Canadian PM Responds to Trump's Criticism of Dairy Industry
- Author: Alfonso Moody Apr 24, 2017,
Apr 24, 2017, 5:21
Trump's verbal shot followed meetings with 75 Wisconsin dairy farmers who were told by their processor Grassland dairy that their milk wasn't needed anymore.
"Since Canada's damaging policies also impact dairy farms in Wisconsin, I suggested reaching out to Speaker Ryan".
He called what Canada has done to US dairy farmers a disgrace. "And that also includes what's happening along our northern border states with Canada, having to do with lumber and timber".
USA officials say it is already impacting companies and farms in Wisconsin and NY - the country's second and third largest milk producing states, respectively - that rely on trade with Canada for significant revenue.More news: Hillary Clinton Apologized to Obama after Election Loss
"We're going to have to get to the negotiating table with Canada very, very quickly", Trump said. Schumer's spokesman said Trump made the call.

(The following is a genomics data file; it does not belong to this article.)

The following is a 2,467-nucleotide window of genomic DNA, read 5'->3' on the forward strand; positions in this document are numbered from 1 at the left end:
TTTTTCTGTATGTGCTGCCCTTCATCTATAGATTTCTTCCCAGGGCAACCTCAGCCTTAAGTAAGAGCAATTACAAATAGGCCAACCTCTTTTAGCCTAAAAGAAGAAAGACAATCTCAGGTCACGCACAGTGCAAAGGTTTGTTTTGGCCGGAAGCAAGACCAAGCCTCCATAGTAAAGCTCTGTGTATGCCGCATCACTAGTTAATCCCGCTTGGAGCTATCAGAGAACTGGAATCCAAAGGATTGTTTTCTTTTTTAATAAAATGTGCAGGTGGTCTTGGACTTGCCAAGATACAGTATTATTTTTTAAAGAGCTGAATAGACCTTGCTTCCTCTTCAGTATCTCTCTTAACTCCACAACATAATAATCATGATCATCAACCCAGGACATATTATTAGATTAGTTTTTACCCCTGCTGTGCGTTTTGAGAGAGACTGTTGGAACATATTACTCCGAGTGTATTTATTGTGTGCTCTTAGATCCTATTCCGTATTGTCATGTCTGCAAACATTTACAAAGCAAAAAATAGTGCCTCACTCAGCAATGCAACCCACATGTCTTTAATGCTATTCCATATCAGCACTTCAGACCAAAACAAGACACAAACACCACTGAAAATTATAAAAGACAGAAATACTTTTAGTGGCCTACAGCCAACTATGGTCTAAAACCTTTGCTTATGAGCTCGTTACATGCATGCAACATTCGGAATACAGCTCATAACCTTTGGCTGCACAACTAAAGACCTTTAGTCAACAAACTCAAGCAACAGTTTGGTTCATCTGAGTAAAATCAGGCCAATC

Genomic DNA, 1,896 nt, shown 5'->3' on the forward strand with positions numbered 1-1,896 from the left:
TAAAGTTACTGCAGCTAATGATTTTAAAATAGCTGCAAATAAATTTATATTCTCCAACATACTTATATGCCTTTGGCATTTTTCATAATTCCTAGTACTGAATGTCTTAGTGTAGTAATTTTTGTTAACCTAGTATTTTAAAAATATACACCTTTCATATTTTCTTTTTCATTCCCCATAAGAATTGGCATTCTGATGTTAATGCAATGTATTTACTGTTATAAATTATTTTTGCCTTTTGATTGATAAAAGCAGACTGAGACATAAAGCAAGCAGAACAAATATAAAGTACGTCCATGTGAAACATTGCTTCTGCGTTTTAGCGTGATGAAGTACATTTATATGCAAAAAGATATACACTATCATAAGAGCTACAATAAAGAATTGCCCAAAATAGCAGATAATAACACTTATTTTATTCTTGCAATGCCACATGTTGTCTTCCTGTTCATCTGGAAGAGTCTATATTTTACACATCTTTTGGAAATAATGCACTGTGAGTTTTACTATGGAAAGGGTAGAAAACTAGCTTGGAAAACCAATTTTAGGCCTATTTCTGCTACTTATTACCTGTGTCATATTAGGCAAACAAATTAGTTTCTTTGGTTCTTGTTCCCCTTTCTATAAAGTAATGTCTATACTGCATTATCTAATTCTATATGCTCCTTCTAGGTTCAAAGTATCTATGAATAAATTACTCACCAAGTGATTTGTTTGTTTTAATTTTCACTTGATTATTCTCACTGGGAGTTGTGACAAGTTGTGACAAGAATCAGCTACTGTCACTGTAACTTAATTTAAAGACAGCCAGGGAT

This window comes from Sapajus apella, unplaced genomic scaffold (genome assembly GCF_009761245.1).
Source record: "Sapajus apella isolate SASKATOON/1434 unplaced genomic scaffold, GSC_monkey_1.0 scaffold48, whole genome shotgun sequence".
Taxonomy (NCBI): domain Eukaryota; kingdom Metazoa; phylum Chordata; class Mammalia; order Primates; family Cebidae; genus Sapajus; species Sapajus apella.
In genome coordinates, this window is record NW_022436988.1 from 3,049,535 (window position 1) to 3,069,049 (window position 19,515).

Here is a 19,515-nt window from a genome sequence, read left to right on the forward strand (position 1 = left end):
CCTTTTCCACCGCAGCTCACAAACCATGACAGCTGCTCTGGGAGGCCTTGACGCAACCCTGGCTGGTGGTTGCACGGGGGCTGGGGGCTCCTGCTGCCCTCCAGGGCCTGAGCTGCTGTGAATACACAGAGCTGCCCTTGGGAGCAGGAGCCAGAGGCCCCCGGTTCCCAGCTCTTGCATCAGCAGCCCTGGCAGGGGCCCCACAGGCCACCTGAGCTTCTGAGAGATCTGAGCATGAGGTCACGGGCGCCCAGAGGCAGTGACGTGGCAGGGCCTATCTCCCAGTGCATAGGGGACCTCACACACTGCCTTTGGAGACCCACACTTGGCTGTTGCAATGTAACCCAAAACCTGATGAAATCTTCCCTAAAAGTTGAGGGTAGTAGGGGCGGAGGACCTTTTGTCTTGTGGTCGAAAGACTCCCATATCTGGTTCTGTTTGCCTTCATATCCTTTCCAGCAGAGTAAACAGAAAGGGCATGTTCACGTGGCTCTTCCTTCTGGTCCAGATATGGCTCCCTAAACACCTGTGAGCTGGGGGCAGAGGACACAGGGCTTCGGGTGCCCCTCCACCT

"The way to do that is to make arguments in a respectful fashion, based on facts, and work constructively and collaboratively with our neighbors", said the Liberal leader.
"Decision makers make statements that indicate a position that they intend to take and we're in the business of responding to positions that are actually taken", Carr said when asked about Trump's comments. Now, state officials are looking to Washington for help. He said they can always look to improve the North American Free Trade Agreement. Such a cycle hasn't happened in Canada for decades because dairy farmers follow a supply management system that dictates how much dairy is produced to meet domestic demands. Carr will be in NY next week.
When Trudeau visited the White House in February, Trump praised the "outstanding" trade relationship between the United States and Canada, saying he would only be "tweaking" it going forward. The file has always been a contentious one, with Canada largely fending off NAFTA challenges launched by the United States alleging Parliament Hill's policies essentially act as a subsidy for domestic producers.